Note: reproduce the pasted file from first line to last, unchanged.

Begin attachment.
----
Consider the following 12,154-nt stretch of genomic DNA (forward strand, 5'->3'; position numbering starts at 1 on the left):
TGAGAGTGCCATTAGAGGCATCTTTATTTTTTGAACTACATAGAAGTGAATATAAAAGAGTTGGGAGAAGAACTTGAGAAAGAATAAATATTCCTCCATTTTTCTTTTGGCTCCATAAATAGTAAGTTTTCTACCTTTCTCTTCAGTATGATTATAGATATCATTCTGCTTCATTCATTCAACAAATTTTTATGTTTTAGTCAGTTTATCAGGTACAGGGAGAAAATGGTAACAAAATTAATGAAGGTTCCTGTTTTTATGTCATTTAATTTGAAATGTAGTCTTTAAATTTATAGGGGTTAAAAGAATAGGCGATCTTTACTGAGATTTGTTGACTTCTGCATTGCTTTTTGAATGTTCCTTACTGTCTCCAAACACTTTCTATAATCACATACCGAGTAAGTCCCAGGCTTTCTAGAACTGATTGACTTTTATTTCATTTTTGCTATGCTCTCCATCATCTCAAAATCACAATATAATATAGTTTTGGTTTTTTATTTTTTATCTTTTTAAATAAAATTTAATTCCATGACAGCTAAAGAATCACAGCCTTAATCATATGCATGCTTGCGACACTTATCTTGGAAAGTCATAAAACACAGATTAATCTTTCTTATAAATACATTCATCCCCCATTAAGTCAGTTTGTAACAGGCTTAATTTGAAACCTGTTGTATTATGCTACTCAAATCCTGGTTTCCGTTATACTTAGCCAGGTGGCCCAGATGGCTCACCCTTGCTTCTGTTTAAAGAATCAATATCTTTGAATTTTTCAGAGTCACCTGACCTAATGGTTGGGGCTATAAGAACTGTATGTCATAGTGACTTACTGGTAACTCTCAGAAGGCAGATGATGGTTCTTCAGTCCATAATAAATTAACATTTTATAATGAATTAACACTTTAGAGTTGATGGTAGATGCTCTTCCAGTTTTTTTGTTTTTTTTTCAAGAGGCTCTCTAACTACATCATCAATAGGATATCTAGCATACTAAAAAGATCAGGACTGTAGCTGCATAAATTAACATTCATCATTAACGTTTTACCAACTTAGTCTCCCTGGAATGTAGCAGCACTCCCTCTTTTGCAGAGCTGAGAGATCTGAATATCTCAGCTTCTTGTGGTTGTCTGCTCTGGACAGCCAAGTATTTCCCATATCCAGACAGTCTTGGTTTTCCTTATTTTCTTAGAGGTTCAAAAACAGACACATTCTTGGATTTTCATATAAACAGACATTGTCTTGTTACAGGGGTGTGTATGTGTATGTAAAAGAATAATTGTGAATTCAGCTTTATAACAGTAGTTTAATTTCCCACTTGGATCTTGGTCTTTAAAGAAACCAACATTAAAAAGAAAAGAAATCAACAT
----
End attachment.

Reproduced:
Consider the following 12,154-nt stretch of genomic DNA (forward strand, 5'->3'; position numbering starts at 1 on the left):
TGAGAGTGCCATTAGAGGCATCTTTATTTTTTGAACTACATAGAAGTGAATATAAAAGAGTTGGGAGAAGAACTTGAGAAAGAATAAATATTCCTCCATTTTTCTTTTGGCTCCATAAATAGTAAGTTTTCTACCTTTCTCTTCAGTATGATTATAGATATCATTCTGCTTCATTCATTCAACAAATTTTTATGTTTTAGTCAGTTTATCAGGTACAGGGAGAAAATGGTAACAAAATTAATGAAGGTTCCTGTTTTTATGTCATTTAATTTGAAATGTAGTCTTTAAATTTATAGGGGTTAAAAGAATAGGCGATCTTTACTGAGATTTGTTGACTTCTGCATTGCTTTTTGAATGTTCCTTACTGTCTCCAAACACTTTCTATAATCACATACCGAGTAAGTCCCAGGCTTTCTAGAACTGATTGACTTTTATTTCATTTTTGCTATGCTCTCCATCATCTCAAAATCACAATATAATATAGTTTTGGTTTTTTATTTTTTATCTTTTTAAATAAAATTTAATTCCATGACAGCTAAAGAATCACAGCCTTAATCATATGCATGCTTGCGACACTTATCTTGGAAAGTCATAAAACACAGATTAATCTTTCTTATAAATACATTCATCCCCCATTAAGTCAGTTTGTAACAGGCTTAATTTGAAACCTGTTGTATTATGCTACTCAAATCCTGGTTTCCGTTATACTTAGCCAGGTGGCCCAGATGGCTCACCCTTGCTTCTGTTTAAAGAATCAATATCTTTGAATTTTTCAGAGTCACCTGACCTAATGGTTGGGGCTATAAGAACTGTATGTCATAGTGACTTACTGGTAACTCTCAGAAGGCAGATGATGGTTCTTCAGTCCATAATAAATTAACATTTTATAATGAATTAACACTTTAGAGTTGATGGTAGATGCTCTTCCAGTTTTTTTGTTTTTTTTTCAAGAGGCTCTCTAACTACATCATCAATAGGATATCTAGCATACTAAAAAGATCAGGACTGTAGCTGCATAAATTAACATTCATCATTAACGTTTTACCAACTTAGTCTCCCTGGAATGTAGCAGCACTCCCTCTTTTGCAGAGCTGAGAGATCTGAATATCTCAGCTTCTTGTGGTTGTCTGCTCTGGACAGCCAAGTATTTCCCATATCCAGACAGTCTTGGTTTTCCTTATTTTCTTAGAGGTTCAAAAACAGACACATTCTTGGATTTTCATATAAACAGACATTGTCTTGTTACAGGGGTGTGTATGTGTATGTAAAAGAATAATTGTGAATTCAGCTTTATAACAGTAGTTTAATTTCCCACTTGGATCTTGGTCTTTAAAGAAACCAACATTAAAAAGAAAAGAAATCAACAT